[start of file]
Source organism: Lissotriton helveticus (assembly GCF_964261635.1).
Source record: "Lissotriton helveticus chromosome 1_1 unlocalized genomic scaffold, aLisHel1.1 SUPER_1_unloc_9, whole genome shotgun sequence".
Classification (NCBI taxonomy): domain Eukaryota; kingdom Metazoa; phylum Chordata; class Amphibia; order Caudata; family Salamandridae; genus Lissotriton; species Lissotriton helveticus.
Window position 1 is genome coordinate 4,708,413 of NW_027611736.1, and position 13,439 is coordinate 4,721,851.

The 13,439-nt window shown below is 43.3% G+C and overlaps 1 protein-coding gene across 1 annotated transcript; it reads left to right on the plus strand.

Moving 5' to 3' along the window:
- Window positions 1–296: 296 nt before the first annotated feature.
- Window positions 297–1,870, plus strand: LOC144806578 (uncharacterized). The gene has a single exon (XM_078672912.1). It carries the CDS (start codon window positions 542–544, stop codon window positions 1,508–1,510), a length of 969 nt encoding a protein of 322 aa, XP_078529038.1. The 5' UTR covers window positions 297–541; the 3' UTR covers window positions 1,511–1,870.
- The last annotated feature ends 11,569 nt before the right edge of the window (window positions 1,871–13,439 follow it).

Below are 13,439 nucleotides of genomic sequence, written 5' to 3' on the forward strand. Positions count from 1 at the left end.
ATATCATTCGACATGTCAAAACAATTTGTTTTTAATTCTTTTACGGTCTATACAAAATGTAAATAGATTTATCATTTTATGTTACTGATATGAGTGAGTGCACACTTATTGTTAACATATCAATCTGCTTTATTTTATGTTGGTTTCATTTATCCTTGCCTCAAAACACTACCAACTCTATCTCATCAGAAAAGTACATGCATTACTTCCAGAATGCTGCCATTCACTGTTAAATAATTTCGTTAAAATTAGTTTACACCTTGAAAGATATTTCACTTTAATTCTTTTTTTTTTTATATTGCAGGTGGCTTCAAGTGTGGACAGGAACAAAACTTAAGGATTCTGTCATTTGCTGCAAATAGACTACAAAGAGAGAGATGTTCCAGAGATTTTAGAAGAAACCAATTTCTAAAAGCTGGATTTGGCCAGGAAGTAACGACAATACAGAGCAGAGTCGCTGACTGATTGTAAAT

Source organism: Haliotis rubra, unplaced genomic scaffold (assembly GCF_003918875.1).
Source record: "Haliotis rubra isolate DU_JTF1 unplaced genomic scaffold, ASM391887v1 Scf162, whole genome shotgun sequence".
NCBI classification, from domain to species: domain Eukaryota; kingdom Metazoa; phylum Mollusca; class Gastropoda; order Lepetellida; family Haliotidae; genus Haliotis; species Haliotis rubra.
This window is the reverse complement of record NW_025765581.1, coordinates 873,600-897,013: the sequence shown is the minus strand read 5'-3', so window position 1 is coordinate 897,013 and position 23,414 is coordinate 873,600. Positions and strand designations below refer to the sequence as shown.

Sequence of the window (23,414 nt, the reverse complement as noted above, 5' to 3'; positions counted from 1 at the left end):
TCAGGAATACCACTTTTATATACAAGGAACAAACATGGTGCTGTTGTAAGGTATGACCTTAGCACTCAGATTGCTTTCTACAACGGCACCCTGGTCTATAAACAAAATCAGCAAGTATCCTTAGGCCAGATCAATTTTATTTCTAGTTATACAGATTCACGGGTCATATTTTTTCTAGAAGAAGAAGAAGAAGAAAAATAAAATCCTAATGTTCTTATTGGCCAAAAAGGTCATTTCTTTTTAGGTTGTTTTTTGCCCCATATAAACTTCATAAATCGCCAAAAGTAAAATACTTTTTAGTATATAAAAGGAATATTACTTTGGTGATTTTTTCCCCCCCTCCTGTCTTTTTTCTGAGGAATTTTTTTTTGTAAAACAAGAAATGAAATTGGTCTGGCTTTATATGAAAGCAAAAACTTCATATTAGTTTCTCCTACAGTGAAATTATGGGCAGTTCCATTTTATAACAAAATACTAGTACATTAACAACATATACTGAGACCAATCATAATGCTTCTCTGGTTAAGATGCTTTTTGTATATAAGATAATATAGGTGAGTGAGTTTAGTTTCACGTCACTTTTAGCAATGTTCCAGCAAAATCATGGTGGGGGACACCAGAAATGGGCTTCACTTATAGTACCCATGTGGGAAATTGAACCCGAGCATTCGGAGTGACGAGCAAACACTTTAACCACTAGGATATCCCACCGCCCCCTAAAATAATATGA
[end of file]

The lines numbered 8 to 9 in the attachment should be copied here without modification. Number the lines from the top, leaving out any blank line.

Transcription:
- Window positions 297–1,870, plus strand: LOC144806578 (uncharacterized). The gene has a single exon (XM_078672912.1). It carries the CDS (start codon window positions 542–544, stop codon window positions 1,508–1,510), a length of 969 nt encoding a protein of 322 aa, XP_078529038.1. The 5' UTR covers window positions 297–541; the 3' UTR covers window positions 1,511–1,870.
- The last annotated feature ends 11,569 nt before the right edge of the window (window positions 1,871–13,439 follow it).